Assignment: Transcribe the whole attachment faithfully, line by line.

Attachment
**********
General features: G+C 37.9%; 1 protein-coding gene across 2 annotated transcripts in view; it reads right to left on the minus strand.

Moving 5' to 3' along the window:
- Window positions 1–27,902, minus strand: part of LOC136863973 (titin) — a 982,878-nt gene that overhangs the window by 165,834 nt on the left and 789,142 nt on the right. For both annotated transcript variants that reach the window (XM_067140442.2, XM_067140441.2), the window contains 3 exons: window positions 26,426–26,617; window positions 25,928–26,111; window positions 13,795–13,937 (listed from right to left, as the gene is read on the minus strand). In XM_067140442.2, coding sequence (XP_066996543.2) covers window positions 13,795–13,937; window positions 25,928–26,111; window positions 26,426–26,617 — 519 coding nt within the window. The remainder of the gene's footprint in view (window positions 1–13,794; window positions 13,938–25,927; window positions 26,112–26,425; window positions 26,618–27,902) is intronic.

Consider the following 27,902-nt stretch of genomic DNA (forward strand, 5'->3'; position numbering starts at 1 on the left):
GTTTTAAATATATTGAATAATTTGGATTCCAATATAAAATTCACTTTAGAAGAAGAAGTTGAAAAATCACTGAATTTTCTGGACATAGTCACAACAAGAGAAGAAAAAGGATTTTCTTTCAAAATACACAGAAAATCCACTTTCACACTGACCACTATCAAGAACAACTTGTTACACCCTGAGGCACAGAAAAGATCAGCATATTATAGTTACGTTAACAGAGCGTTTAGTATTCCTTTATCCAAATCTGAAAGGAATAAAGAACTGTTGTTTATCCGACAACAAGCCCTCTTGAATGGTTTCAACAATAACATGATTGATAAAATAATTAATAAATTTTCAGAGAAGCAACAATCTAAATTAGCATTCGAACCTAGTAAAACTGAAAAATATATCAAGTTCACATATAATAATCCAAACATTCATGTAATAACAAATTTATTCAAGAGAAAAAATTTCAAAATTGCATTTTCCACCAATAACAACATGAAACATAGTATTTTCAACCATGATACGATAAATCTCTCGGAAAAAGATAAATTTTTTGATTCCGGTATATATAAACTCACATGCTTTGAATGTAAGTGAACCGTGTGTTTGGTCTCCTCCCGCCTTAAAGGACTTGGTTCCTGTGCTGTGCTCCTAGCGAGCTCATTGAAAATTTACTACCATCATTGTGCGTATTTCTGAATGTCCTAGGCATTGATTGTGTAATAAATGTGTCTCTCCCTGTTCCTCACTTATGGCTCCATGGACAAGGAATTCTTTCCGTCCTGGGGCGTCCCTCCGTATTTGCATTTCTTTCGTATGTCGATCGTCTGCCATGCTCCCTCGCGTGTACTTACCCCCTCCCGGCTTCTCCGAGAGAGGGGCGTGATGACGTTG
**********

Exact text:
General features: G+C 37.9%; 1 protein-coding gene across 2 annotated transcripts in view; it reads right to left on the minus strand.

Moving 5' to 3' along the window:
- Window positions 1–27,902, minus strand: part of LOC136863973 (titin) — a 982,878-nt gene that overhangs the window by 165,834 nt on the left and 789,142 nt on the right. For both annotated transcript variants that reach the window (XM_067140442.2, XM_067140441.2), the window contains 3 exons: window positions 26,426–26,617; window positions 25,928–26,111; window positions 13,795–13,937 (listed from right to left, as the gene is read on the minus strand). In XM_067140442.2, coding sequence (XP_066996543.2) covers window positions 13,795–13,937; window positions 25,928–26,111; window positions 26,426–26,617 — 519 coding nt within the window. The remainder of the gene's footprint in view (window positions 1–13,794; window positions 13,938–25,927; window positions 26,112–26,425; window positions 26,618–27,902) is intronic.

Consider the following 27,902-nt stretch of genomic DNA (forward strand, 5'->3'; position numbering starts at 1 on the left):
GTTTTAAATATATTGAATAATTTGGATTCCAATATAAAATTCACTTTAGAAGAAGAAGTTGAAAAATCACTGAATTTTCTGGACATAGTCACAACAAGAGAAGAAAAAGGATTTTCTTTCAAAATACACAGAAAATCCACTTTCACACTGACCACTATCAAGAACAACTTGTTACACCCTGAGGCACAGAAAAGATCAGCATATTATAGTTACGTTAACAGAGCGTTTAGTATTCCTTTATCCAAATCTGAAAGGAATAAAGAACTGTTGTTTATCCGACAACAAGCCCTCTTGAATGGTTTCAACAATAACATGATTGATAAAATAATTAATAAATTTTCAGAGAAGCAACAATCTAAATTAGCATTCGAACCTAGTAAAACTGAAAAATATATCAAGTTCACATATAATAATCCAAACATTCATGTAATAACAAATTTATTCAAGAGAAAAAATTTCAAAATTGCATTTTCCACCAATAACAACATGAAACATAGTATTTTCAACCATGATACGATAAATCTCTCGGAAAAAGATAAATTTTTTGATTCCGGTATATATAAACTCACATGCTTTGAATGTAAGTGAACCGTGTGTTTGGTCTCCTCCCGCCTTAAAGGACTTGGTTCCTGTGCTGTGCTCCTAGCGAGCTCATTGAAAATTTACTACCATCATTGTGCGTATTTCTGAATGTCCTAGGCATTGATTGTGTAATAAATGTGTCTCTCCCTGTTCCTCACTTATGGCTCCATGGACAAGGAATTCTTTCCGTCCTGGGGCGTCCCTCCGTATTTGCATTTCTTTCGTATGTCGATCGTCTGCCATGCTCCCTCGCGTGTACTTACCCCCTCCCGGCTTCTCCGAGAGAGGGGCGTGATGACGTTG